Created and Sold by Scott Hocking

Scott Hocking
Public Sculptures by Scott Hocking seen at Guoin Street, Detroit - Bone Black (2019)
Public Sculptures by Scott Hocking seen at Guoin Street, Detroit - Bone Black (2019)
Image credit: Scott Hocking

Bone Black (2019)

Item details

BONE BLACK is a site-specific installation and photography project created over the course of 5 weeks in the Spring of 2019. Based on an 1890’s photograph of a massive pile of bison-bones at the Michigan Carbon Works plant in Detroit, and the “bone black” pigment created from their process of burning animal bones, practiced for approximately 150 years, the installation was commissioned by Cranbrook Art Museum, for the exhibition “Landlord Colors: On Art, Economy, & Materiality,” curated by Laura Mott. The work was designed site-specifically within the vacant Assembly Bay building of the former Northern Crane industrial sites, along an old railroad street called Guoin, one block from the Detroit River, in the historic Warehouse District. Focusing on the metaphorical “bones” of Detroit, approximately 35 abandoned boats – Shipwrecks - and related debris, illegally dumped and neglected throughout the City, were collected via trailer-towing pick-ups and various winches, and hauled to the Northern Crane site as materials for the work. 33 of these Shipwrecks were suspended and stacked within the Assembly Bay, creating a ghost fleet or funerary procession through time, flowing westward parallel to the Detroit River. 22 of the boats were washed with the Bone Black pigment, allowing each Shipwreck’s colors, graffiti, and history to bleed through. Multiple boats had trees growing within them, which were preserved during install, with the tree-boats situated under the collapsed sections of roof, so they could soak up all of the rain. Playing with ideas of archeology, anthropology, ceremony, and mysticism, the installation was designed to transform the cavernous factory setting into a future-archaic scene from some alternate history, perhaps conveying an underwater view, looking up from the stillness of a seafloor. Photographed and documented over time, the suspended Ships were lowered in stages, hanging nose-down, and finally stacked into a central burial mound – a Shipwreck version of the Carbon Works bison-bone mountain. Exhibited from June through October of 2019, the entire installation was dismantled and destroyed by Autumn, with all 33 fiberglass wrecks being crushed into dumpsters, as they have no scrap-value and cannot be recycled - which is why they are so commonly dumped in Detroit.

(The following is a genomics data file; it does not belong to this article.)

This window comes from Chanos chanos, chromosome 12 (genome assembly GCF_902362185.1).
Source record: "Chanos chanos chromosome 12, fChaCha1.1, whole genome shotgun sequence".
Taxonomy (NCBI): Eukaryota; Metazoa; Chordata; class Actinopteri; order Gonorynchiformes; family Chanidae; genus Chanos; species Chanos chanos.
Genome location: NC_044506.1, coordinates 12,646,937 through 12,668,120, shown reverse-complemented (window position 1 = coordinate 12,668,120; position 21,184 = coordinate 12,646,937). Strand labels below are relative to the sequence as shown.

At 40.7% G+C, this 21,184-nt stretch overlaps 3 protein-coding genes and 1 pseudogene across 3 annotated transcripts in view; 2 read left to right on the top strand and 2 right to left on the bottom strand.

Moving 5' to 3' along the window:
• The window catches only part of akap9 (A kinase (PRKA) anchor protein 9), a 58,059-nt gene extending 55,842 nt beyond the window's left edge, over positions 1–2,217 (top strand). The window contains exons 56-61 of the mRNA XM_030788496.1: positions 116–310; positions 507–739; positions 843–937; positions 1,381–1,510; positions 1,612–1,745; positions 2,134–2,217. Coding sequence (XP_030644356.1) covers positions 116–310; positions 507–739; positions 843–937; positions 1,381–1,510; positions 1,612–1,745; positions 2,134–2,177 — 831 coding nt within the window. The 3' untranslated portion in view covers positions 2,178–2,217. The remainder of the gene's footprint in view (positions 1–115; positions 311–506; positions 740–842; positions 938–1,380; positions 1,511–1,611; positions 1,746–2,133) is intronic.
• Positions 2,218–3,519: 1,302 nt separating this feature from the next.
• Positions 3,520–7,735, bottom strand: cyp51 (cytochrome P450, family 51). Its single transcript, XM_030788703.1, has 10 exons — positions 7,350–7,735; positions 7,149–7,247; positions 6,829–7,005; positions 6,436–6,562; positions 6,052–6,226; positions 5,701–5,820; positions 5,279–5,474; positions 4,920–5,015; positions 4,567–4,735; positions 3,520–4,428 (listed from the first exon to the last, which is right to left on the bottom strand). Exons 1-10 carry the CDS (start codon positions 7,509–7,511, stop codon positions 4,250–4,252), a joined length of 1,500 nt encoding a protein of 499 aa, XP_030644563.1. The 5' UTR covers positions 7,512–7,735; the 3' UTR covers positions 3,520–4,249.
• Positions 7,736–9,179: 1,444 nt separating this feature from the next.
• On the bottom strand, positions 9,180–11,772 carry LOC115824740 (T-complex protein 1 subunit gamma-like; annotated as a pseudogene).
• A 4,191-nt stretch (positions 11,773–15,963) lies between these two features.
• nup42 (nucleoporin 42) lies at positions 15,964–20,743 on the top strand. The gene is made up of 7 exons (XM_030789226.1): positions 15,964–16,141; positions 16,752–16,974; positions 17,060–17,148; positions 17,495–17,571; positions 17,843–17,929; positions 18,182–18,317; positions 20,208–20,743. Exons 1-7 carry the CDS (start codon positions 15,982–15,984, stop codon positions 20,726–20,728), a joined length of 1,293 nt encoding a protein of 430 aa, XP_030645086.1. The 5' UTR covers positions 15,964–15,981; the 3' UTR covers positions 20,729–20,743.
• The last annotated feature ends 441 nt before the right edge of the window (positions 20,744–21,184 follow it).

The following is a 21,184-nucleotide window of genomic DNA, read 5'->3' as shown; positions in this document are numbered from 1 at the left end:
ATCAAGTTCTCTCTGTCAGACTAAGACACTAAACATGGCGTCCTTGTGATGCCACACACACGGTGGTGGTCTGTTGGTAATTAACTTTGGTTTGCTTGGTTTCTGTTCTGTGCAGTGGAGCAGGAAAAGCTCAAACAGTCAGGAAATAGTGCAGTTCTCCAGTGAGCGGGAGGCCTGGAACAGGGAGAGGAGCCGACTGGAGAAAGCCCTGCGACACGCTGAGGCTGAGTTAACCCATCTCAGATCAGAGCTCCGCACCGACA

Bone Black and the exhibition Landlord Colors were featured in Forbes, Hyperallergic, PBS Newshour, WDET's Culture Shift, the Detroit Free Press and Artnet News

Context & Credits

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Scott Hocking

Meet the Creator

Scott Hocking was born in Redford Township, Michigan in 1975. He has lived and worked in Detroit proper since 1996. He creates site-specific installations, sculptures and photography projects, often using found materials and neglected locations. Inspired by subjects ranging from ancient mythologies to current events, his artworks focus on transformation, ephemerality, chance, and the cycles of nature. He is left-handed and wears contact lenses. He has a speech impediment and was once hypnotized in an effort to correct this. He is a Pisces, born on the day of creative isolation, in the week of the loner, and the year of the cat. A psychic once told him he would have an average life and die at 88. He does not know how to roller-skate, ice skate, ski, or drive a stick shift. He is a percussionist and can play the glockenspiel part in Jupiter from Holst's Planets suite. He can read palms. He grew up on a dirt road, near a railroad track, with a dog named Bubba, who sometimes slept on the kitchen table. In elementary school, a visiting barnyard turkey took a shit on his head. At 19, he lived in a Toyota Corolla for 4 months. At 27, he lived in a French chateau for 2 months. He has 3 tattoos. He is a 6 of spades. He is the number 11. He has been to 42 states. He once hiked the Death Valley dunes on a 117°F day, which led to a lesson from the sheriff, who said: “Son, people die in the desert.” He’s been stalked by a New Mexican mountain lion. He’s slept on a Toronto billboard. He’s eaten reindeer in Akureyri, deep-fried honeybees in Shanghai, kangaroo in Illaroo, and grasshoppers in Oaxaca. His spirit animals are the dog, which walks on his left, and the crow, which flies on his right. His childhood nickname was Scooter. He’s a 6th generation Detroiter, descended from Baltic Polish immigrants and a long line of Cornish copper miners who settled in Michigan’s Upper Peninsula. Two dogs have bitten him in his life: Once on the right calf; Once above the right eye. His favorite films are Le Samourai and The Road Warrior. He has been arrested 6 times, and accumulated more traffic tickets than anyone you know. His artwork has been exhibited internationally, including the Van Abbemuseum, the Kunst-Werke Institute, Kunsthalle Wien, and the French Triennial Lille 3000: Renaissance, and nationally at the Museum of Contemporary Art Chicago, the Smart Museum of Art, the School of the Art Institute Chicago, the Crystal Bridges Museum of American Art, Contemporary Art Museum St. Louis, the Pennsylvania Academy of Fine Arts Museum, The Mattress Factory Art Museum, the Detroit Institute of Arts, Cranbrook Art Museum, the Museum of Contemporary Art Detroit, the Eli and Edythe Broad Museum at MSU, and the University of Michigan Institute For The Humanities. His projects have been featured in numerous publications and programs, including Art Forum, ArtNet, Art 21, The New York Times, Forbes, Frieze, Time, Sculpture Magazine, Hyperallergic, Modern Painters, Blouin ArtInfo, Bad At Sports, Brooklyn Rail, The Art Newspaper, Modern Art Notes, The Art Assignment, Derive Journal, Objektiv Art Journal, Beaux Arts, der Standard, La Repubblica, BBC Radio 4, RTE Irish Radio, National Geographic, PBS Newshour, Vice Magazine, Wall Street Journal, W Magazine, The Atlantic, Toronto Star, Boston Art Review, Yale University Press, Oxford University Press, and every Detroit periodical under the sun. He has received multiple awards, including a Kresge Artist Fellowship, a Knight Foundation Arts Challenge Grant, and an Efroymson Contemporary Arts Fellowship, as well as residential grants in France, Iceland, Australia, Canada, Brazil, and throughout the United States. He is represented by David Klein Gallery, Detroit.